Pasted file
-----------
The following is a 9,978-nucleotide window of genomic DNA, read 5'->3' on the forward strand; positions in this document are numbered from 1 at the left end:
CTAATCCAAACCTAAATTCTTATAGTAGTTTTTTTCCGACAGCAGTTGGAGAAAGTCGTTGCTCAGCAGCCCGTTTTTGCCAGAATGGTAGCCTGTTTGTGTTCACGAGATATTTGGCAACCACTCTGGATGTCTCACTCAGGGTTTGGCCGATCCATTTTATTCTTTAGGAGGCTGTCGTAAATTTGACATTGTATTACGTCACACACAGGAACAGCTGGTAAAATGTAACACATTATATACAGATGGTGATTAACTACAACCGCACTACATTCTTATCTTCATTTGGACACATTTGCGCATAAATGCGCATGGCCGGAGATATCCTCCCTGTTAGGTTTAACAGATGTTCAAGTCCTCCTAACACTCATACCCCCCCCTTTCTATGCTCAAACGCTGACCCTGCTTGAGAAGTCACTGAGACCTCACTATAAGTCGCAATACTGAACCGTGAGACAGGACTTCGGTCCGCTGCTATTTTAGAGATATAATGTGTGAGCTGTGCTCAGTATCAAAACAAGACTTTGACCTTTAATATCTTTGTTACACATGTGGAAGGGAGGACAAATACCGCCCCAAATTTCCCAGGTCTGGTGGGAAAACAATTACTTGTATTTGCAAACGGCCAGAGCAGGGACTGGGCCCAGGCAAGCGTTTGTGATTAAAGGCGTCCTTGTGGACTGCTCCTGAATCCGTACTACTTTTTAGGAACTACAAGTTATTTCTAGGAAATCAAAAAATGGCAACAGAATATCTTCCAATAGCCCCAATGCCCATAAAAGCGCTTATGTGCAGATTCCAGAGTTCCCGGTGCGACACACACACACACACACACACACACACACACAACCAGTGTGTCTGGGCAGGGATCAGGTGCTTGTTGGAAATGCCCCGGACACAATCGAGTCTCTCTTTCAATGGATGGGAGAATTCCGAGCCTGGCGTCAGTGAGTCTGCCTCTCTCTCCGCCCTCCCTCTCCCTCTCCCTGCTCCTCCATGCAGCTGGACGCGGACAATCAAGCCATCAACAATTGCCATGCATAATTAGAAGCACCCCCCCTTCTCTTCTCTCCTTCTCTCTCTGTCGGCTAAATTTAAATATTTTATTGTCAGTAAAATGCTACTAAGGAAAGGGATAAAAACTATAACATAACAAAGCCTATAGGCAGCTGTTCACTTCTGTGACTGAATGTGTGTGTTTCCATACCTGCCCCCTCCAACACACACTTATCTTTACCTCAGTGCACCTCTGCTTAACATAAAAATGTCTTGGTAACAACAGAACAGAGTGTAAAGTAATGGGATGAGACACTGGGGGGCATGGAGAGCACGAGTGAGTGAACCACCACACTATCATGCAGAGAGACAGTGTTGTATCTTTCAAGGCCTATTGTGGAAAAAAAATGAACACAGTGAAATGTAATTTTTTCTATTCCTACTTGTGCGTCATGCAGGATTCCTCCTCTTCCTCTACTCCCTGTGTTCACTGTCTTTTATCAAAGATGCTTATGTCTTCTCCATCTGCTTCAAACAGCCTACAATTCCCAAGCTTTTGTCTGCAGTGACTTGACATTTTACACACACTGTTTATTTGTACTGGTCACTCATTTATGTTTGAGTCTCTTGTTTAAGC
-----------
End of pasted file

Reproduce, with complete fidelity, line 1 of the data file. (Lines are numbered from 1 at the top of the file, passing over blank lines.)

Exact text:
The following is a 9,978-nucleotide window of genomic DNA, read 5'->3' on the forward strand; positions in this document are numbered from 1 at the left end: